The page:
To the Editor:
Roger Starr’s characterization of Councilman Carter Burden [“The Aristocrat in Local Politics,” January] as an aristocrat who speaks with an inflammatory tongue is most unfair and unjust.
The proof offered for this assertion is the strident voice in which Mr. Burden speaks out on behalf of community participation in solving the problems that confront it as part of the urban dilemma.
While I occasionally find myself in strong disagreement with Councilman Burden on particular issues, I nevertheless find in him the rare politician whose political actions are governed by what he considers to be the genuine social need and the public good. Councilman Burden as a hard-working, intelligent, and articulate voice for neighborhood government may be attacked by Mr. Starr for taking that position, but it is unfortunate to make Mr. Burden out to be an aristocratic autocrat in order to make a case against him.
Edward A. Morrison
New York County Chairman, Liberal Party
New York City
To the Editor:
. . . It seems to me that Roger Starr has forgotten the grounds on which our government was formed. He writes: “. . . those with a residual ambition or political power find that emphasizing personal service to the individual or the small group of local people offers a safe haven from the consequences of a bad guess as to how the present American turmoil will end.” But isn’t it true that the rights and wants of the individual are held in high esteem in our Constitution? It would seem difficult for Mr. Burden not to work for the wishes of his constituents. The small group is the unit of a majority and if we forget this, our type of government will fail. Mr. Starr says that Mr. Burden made supposedly outlandish requests of the city because that was what the people he represented wanted, but it is his job to represent his constituents, not to work for things which, though he may think them right, run contrary to the views of his constituents. . . . It seems to me that Mr. Starr is attacking Carter Burden for being young and wealthy . . . or perhaps Mr. Burden said something against Mr. Starr’s own activities and interests which evoked Mr. Starr’s condemnation of representative government.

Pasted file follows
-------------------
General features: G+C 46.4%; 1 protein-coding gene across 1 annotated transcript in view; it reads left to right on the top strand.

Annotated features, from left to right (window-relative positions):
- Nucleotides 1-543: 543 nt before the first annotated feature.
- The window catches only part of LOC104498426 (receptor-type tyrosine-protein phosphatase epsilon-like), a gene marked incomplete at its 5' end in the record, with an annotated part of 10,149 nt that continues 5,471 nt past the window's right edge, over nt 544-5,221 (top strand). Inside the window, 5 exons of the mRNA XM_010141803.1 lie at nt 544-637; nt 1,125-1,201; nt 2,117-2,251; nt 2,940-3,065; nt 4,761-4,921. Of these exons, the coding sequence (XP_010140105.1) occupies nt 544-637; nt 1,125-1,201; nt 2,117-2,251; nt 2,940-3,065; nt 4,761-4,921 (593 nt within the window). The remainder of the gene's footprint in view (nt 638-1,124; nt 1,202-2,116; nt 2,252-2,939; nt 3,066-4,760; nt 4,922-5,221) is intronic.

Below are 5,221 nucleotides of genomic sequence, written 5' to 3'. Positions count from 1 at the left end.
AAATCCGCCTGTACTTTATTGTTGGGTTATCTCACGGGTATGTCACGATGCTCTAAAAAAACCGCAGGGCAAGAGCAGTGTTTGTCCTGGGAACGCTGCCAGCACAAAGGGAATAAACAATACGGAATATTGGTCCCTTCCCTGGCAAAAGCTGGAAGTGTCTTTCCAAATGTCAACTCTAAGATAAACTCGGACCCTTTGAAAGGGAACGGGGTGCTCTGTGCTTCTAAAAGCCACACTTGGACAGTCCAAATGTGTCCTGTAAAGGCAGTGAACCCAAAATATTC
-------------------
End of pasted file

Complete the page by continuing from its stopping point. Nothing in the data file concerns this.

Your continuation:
Roger Starr writes:
I did not say that Carter Burden doesn’t work hard. He does. He is also personally charming. If he puts in some homework on economics, controls his divisive public tongue, and recognizes the need to prepare his constituents for constant adjustment between the local and the general interest, he may cut quite a significant figure in American politics. As a good Democrat, I trust that gratitude for Mr. Morrison’s defense will not hurtle Mr. Burden into the arms of the Liberal party.
Mr. Birnbaum’s bed is full of other strange fellows who have argued that an elected representative should restrict himself to furthering the interests of his constituency regardless of his own view of the merits of the case. I do not see how any general government can exist at all unless the representatives of the several constituencies are prepared to compromise in the course of the legislative process. I do not see how any legislator can compromise unless he uses his own judgment and relies on his own system of values. And I don’t see how he can survive the compromise unless he has let his constituents in on the secret that there is a price—sometimes a very high price—on the bounties he has offered them.